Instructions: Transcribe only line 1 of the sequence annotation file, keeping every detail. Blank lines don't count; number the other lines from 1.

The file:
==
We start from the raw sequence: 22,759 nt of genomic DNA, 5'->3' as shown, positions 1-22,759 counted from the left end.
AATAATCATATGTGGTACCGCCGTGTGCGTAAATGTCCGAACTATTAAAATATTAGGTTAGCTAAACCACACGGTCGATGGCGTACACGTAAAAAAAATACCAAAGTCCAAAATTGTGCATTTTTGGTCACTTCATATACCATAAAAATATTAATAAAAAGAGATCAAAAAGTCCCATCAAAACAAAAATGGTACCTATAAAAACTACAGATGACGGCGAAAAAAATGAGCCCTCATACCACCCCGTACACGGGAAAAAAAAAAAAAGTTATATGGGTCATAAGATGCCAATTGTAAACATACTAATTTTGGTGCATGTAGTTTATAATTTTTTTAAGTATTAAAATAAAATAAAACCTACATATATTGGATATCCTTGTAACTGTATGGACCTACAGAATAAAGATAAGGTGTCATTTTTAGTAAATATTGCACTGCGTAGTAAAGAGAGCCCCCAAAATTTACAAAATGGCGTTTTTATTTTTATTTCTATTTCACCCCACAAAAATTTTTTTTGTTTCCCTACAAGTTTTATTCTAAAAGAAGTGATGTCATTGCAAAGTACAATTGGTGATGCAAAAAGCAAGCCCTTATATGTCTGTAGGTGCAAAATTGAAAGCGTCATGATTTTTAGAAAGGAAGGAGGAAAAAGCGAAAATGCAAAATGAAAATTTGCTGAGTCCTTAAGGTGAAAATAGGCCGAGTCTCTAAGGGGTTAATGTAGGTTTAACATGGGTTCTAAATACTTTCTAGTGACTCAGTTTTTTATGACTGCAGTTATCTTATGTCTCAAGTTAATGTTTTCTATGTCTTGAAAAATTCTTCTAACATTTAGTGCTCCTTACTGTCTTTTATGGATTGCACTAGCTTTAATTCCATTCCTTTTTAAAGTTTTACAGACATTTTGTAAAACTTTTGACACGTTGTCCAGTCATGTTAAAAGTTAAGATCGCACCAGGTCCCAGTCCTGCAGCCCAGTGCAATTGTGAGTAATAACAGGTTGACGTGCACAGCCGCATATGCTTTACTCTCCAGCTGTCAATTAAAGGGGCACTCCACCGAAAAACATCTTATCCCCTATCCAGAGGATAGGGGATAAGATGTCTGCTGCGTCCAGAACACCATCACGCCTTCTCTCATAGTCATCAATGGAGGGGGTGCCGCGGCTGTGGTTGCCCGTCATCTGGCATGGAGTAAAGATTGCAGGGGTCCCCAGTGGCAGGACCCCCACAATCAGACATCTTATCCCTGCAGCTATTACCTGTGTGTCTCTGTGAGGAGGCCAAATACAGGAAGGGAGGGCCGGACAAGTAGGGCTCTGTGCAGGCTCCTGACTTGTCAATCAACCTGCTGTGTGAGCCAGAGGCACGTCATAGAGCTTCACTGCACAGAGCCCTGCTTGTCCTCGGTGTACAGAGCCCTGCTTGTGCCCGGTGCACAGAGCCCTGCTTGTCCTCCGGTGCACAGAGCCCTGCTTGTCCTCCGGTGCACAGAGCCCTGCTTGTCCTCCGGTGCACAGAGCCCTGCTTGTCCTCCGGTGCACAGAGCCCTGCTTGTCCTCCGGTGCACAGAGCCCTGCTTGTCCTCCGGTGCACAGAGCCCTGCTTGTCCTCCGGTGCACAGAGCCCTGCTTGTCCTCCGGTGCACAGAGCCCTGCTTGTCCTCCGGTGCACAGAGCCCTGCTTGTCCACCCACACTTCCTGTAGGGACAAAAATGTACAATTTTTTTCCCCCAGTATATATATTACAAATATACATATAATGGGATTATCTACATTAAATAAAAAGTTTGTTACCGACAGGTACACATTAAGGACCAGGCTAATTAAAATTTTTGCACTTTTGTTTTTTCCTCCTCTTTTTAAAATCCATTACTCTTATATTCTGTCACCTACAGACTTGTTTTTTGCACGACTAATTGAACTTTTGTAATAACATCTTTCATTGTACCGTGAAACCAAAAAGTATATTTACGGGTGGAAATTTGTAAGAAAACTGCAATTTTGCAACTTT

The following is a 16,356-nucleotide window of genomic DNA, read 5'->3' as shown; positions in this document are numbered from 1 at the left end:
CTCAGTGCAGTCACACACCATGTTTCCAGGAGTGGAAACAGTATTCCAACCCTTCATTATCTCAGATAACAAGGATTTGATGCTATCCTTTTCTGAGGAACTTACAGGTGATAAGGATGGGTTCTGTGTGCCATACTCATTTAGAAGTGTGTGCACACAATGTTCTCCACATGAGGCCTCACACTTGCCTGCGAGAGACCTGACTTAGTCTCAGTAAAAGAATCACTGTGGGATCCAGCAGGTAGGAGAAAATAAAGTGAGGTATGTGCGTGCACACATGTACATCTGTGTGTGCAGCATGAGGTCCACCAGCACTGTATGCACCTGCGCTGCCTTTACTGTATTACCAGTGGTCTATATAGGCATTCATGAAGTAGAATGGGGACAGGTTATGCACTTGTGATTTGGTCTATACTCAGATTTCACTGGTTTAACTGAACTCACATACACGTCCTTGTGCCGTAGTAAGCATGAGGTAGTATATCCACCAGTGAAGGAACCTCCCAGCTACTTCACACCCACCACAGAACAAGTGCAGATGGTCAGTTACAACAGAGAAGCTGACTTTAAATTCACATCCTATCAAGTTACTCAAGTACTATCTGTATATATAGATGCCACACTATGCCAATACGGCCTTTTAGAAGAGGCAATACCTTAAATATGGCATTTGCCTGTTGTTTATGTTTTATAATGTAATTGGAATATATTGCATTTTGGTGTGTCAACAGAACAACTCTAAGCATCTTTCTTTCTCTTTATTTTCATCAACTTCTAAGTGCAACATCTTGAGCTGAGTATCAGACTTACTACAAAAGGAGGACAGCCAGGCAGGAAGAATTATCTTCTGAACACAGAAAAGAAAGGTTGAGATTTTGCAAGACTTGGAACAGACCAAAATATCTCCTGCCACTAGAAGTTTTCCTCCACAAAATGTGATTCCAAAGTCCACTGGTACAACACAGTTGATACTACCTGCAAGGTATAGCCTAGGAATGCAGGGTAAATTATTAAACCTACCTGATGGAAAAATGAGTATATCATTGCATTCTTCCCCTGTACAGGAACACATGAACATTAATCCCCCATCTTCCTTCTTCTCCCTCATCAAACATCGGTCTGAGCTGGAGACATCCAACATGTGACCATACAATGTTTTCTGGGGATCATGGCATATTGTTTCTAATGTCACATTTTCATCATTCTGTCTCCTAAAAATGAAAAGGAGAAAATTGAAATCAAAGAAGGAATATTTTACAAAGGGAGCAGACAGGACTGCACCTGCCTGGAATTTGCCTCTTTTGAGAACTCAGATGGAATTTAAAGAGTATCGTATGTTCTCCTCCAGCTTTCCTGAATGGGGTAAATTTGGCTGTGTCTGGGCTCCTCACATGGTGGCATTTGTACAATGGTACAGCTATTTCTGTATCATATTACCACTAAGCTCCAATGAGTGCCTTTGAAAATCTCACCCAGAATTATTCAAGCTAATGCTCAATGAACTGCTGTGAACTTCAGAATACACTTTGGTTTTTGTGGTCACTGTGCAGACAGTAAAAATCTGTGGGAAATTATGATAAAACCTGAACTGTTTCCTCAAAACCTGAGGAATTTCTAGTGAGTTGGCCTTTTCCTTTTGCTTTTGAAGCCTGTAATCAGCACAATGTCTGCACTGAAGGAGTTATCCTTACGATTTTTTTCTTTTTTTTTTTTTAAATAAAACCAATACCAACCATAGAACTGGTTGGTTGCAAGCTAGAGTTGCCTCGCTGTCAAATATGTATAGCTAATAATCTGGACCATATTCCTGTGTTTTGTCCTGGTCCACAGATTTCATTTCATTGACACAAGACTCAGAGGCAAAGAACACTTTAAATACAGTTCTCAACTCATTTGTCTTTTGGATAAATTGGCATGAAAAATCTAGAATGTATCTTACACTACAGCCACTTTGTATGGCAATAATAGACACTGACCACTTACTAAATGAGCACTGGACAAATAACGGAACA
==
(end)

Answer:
We start from the raw sequence: 22,759 nt of genomic DNA, 5'->3' as shown, positions 1-22,759 counted from the left end.